All her life, nineteen-year-old Liesl has heard tales of the beautiful, mysterious Goblin King. He is the Lord of Mischief, the Ruler Underground, and the muse around which her music is composed. Yet, as Liesl helps shoulder the burden of running her family’s inn, her dreams of composition and childish fancies about the Goblin King must be set aside in favor of more practical concerns.
But when her sister Käthe is taken by the goblins, Liesl journeys to their realm to rescue her sister and return her to the world above. The Goblin King agrees to let Käthe go—for a price. The life of a maiden must be given to the land, in accordance with the old laws. A life for a life, he says. Without sacrifice, nothing good can grow. Without death, there can be no rebirth. In exchange for her sister’s freedom, Liesl offers her hand in marriage to the Goblin King. He accepts.
Down in the Underground, Liesl discovers that the Goblin King still inspires her—musically, physically, emotionally. Yet even as her talent blossoms, Liesl’s life is slowly fading away, the price she paid for becoming the Goblin King’s bride. As the two of them grow closer, they must learn just what it is they are each willing to sacrifice: her life, her music, or the end of the world.
Wintersong is one of those books that has such an addicting start that I gave it five stars right away. But as it go along, the story loses its flavor, the protagonist turns annoying and gets into my nerve, the mystery suddenly gets dull. Then I find my initial five stars falling off one by one.
The gripping elements in the first few chapters of this book easily vanished and replaced by endless talks of music. It would have been fine with me. After all our protagonist, Elisabeth, came from a family of musicians. But, long talks about music accompanied by Elisabeth’s constant thoughts about her insecurities, all written too poetically for my taste? I don’t think so. I love books written with lyrical prose but this is a bit too much. Music is in about 70% of this book and I feel like it was just wasted on me because although I sometimes listen to classical music I’m not all into it.
“What’s the use of running, if we are on the wrong road?”
We meet Elizabeth Vogler —a brilliant composer who hides behind her younger brother’s talent. She writes the music and her brother, Joseph, plays it for her. With their mother constantly busy and their father constantly drunk, Elisabeth was the one who looks after the others. So when her sister, Kathe, was put on an enchantment and was then taken to the Underworld, Elisabeth had to sacrifice the most important part of her in order to gain entrance to the Underworld and rescue her sister. But it wasn’t all too easy. She has to face the powerful and dangerous Goblin King also known as Der Erlkonig and win the gambles he plays with her. Triumph and she can go freely with her sister, or lose and pay a price that requires a bigger sacrifice.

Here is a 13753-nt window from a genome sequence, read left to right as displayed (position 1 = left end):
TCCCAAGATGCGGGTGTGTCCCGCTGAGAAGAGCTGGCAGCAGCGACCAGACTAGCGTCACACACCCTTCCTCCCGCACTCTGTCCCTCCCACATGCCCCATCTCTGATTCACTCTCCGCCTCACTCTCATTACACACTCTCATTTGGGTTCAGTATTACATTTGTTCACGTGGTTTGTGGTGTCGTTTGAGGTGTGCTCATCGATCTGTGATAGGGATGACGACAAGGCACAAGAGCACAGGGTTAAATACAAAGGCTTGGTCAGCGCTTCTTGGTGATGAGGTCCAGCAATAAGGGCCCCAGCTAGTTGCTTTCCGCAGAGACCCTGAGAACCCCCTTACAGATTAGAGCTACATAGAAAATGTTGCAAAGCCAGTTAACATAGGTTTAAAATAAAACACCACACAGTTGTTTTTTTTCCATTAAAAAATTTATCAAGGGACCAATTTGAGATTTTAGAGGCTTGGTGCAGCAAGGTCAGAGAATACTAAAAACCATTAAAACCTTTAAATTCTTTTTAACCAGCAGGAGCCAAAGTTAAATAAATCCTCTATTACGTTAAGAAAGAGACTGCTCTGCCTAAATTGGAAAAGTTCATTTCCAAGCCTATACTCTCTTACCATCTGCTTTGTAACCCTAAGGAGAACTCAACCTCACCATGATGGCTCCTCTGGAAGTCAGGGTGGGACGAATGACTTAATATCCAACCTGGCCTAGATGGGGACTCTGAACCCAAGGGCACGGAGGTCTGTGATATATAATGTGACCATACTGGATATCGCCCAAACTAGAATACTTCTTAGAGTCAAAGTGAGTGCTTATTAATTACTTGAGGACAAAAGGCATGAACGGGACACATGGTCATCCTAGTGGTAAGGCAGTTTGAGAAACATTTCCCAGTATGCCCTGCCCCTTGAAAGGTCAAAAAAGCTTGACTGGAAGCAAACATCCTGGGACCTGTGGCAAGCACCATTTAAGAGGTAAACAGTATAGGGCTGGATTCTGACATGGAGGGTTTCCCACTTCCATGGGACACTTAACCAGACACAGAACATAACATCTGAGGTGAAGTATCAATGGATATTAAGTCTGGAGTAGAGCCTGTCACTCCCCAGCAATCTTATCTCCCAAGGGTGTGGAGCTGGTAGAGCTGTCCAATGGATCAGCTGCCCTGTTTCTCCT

Now it all sound so interesting, doesn’t it? While Elisabeth was facing all these predicaments I was expecting for her to grow into a more confident character. Instead she frequently go on about how plain or ugly she was compared to Kathe, how raw and untrained her talent was compared to Joseph, and how she’s always been the unloved and unnoticed among the three. Comparing herself to others has become her habit and it was irritating. Maybe it was meant to stress her flaws but repeatedly bringing it up doesn’t make her cool. Like, oh the Goblin King looked so gorgeous but I’m plain unlike Kathe!.. He wouldn’t touch me because I’m ugly unlike Kathe… Maybe he regretted taking me instead of Kathe because I’m not as lovely as my sister… Okay, I get it. You’re plain. Enough already!
There were areas in the worldbuilding that I find good but most of it were vaguely presented. At some point the book did made me feel like I’m also trapped in the dark and windowless rooms of the Underworld. I think the author painted a good picture of the world below and for me that was the highlight of the worldbuilding. The rest, I don’t quite fully understand. There were mentions about some old laws throughout the book but what exactly are these laws? It seems that we only know what they are the moment Elisabeth breaks them.
“What is eternal life but a prolonged death.”
The romance was a bit off for me. I was most curios about Der Erlkonig at the start. But later he just lost the mysteriousness in him and he just became as bland as Elisabeth. The spark between the two was there during the first few chapters but its allure disappeared too, later in the book. I didn’t know it was possible to lose the chemistry soon as the love interests got closer. And here’s the biggest crap: there were memories from Elizabeth’s childhood that she chose to lock away in a cage and now she needs the Goblin King to have sex with her so she’ll remember those memories and find her true self. What the…! Can anyone explain to me how sex becomes the solution?
The book wasn’t short of revelations. There were quite a few that I’m sure was meant to be shocking but it just didn’t stir anything in me.
That ending though. Boy, it was both dazzling and wrenching. It’s the only part of the book where I strongly felt something towards the characters and it left me in a puddle of emotions. It moved me enough to add another star on my rating.
In the end I was mostly annoyed and bored with this book. I loved it for its ending but its not something I’d possibly touch again for a re-read. Maybe this will work for those who really love music, particularly classical music, and those who are obsessed with retellings (This has a subtle touch of Red Riding Hood). But it just wasn’t for me.